Tomorrow night, a TV ratings battle for the ages. Two dogs, on two different networks, will attempt to save Christmas. In doing so, they will demonstrate the completely brainsucking, disturbingly palpable lack of originality in television programming. New lows, ahead.
On ABC Family at 8PM, there is: THE DOG WHO SAVED CHRISTMAS. Okay, you ready: it's HOME ALONE meets HOMEWARD BOUND. There's this dog voiced by A.C. Slater, and the dog outsmarts a bunch of thieves who come to the house to piss on some well-to-do white family's Christmas tree. WHO WILL COME OUT ALIVE?
On CBS at the notably more risque hour of 9PM, there's A DOG NAMED CHRISTMAS. Aside from the fact that this is the stupidest dog name since "Doctor Frumpykins Esquire," I can't even complete this sentence without, I mean: just...like, are you, UGH.
A Hallmark Hall of Fame presentation based on the novel of the same name, in which a developmentally challenged young man (Noel Fisher) adopts a yellow Lab that he names Christmas — while trying to convince his rural community to take part in the local animal shelter's "Adopt a Dog for Christmas" program.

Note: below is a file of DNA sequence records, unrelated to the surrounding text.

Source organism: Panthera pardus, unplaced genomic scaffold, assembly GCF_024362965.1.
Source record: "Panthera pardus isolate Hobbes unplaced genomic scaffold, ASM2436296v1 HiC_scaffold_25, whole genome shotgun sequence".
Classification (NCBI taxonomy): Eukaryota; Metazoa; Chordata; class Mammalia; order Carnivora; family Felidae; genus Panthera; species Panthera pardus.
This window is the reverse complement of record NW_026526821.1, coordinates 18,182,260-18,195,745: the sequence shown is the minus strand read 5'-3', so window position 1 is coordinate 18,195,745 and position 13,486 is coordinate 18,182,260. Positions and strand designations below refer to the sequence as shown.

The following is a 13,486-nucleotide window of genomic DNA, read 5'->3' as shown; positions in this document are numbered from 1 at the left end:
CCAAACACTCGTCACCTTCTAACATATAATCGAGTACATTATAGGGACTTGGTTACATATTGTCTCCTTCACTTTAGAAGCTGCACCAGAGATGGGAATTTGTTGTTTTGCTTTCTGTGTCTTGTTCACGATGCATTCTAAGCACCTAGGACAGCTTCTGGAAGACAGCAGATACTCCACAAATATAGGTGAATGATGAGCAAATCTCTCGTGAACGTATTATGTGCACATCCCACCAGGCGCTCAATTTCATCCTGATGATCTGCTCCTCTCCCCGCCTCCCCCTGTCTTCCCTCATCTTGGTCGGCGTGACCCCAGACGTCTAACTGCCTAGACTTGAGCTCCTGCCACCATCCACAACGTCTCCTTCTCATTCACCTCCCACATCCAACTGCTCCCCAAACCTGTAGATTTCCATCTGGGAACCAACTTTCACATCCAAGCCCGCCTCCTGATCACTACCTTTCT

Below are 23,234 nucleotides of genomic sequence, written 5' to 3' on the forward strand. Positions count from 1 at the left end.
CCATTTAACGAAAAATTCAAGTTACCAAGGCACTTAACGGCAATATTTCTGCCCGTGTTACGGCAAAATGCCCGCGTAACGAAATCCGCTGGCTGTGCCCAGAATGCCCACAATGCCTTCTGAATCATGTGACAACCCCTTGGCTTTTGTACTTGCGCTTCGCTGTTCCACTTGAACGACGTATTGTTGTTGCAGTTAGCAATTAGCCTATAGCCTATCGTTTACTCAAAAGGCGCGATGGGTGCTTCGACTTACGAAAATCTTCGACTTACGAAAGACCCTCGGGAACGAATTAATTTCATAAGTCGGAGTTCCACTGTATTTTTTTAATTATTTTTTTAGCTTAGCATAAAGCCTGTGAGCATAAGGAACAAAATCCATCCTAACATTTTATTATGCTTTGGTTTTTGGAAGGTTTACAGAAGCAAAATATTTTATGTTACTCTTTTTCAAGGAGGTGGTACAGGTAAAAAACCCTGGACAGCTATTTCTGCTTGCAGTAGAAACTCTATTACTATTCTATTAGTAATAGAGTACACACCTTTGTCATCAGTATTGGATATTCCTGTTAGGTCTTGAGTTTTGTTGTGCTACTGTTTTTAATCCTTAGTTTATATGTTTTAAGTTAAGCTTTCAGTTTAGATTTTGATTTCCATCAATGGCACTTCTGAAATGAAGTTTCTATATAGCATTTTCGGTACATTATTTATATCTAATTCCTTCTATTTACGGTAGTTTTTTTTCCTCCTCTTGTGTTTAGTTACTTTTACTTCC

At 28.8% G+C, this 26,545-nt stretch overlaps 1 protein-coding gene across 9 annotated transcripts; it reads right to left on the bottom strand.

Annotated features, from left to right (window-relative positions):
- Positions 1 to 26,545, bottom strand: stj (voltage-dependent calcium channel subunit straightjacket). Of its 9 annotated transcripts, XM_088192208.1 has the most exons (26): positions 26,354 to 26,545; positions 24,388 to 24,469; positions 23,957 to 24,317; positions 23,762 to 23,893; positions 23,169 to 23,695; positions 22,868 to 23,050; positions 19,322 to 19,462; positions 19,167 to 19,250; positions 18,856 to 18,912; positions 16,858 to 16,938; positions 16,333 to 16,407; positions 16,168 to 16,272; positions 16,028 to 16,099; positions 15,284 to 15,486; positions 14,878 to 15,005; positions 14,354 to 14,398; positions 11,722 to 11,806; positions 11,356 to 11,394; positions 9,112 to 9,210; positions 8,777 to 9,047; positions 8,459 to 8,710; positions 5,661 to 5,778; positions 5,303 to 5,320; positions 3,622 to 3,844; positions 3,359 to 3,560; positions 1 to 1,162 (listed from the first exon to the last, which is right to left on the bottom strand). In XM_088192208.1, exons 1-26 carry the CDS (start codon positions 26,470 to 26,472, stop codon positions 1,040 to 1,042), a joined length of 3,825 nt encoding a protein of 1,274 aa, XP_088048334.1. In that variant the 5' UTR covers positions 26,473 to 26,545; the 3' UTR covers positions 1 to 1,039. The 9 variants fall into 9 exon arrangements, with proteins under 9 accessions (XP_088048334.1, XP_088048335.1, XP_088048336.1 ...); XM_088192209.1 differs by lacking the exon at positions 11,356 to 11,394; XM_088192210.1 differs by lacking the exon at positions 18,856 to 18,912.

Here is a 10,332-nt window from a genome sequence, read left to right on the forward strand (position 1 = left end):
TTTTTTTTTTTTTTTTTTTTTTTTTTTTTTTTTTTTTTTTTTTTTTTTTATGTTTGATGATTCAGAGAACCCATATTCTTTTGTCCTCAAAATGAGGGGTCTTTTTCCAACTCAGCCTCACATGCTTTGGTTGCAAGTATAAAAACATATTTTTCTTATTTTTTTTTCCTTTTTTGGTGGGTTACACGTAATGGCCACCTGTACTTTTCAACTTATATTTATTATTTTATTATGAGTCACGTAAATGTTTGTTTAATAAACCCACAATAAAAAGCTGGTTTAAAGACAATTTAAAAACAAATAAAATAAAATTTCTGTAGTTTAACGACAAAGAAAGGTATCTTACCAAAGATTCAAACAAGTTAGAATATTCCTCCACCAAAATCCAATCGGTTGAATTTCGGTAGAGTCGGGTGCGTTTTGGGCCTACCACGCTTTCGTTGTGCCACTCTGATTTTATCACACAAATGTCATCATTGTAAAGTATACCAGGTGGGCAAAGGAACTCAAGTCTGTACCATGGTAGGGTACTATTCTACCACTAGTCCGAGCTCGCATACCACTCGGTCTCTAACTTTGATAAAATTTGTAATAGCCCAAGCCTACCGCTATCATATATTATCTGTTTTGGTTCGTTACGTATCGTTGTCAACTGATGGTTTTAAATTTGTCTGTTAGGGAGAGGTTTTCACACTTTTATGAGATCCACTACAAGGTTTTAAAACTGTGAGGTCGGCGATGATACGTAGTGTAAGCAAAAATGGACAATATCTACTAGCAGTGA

This strikes me as unnecessarily cruel to developmentally challenged people, who are far, far more competent in the realm of making TV magic happen as opposed to whoever the fuck's running prime time TV these days. Hopefully the kid won't go all the way with this one, but if he felt the need to, he could certainly get into some method acting by occupying an office at either network's original programming divisions. Also, Christmas is officially here too early. I now feel violated by the Christmas spirit. I'm sorry, but doesn't a Christmas-themed movie about adopted dog and a "developmentally challenged young man" just feel exploitative? No. NO. DO NOT WANT. EVER. Also, why would two networks run competing made-for-TV movies about dogs? Theory:
TV's nod to the megapopular big-screen movie "Marley & Me," which opened last Christmas season with stars Jennifer Aniston and Owen Wilson — and told the tale of a mischievous yellow Lab, Marley, and his effect on his human family.
Oh, that's right. Because you saw it work a year ago and now two network heads think people want more of what they had before! Well, spoiler alert:
Yeah, the dog dies. It dies. It's depressing. Dogs are wonderful and then they die, like everything else, including the Christmas spirit, which you have just ensured to be empty and stillborn. Sure, I don't have to watch these shows—nobody does! And they shouldn't!—but that doesn't make CBS and ABC Family any less awful, and terrible, and just plain cruel and stupid. Those crook fuckers.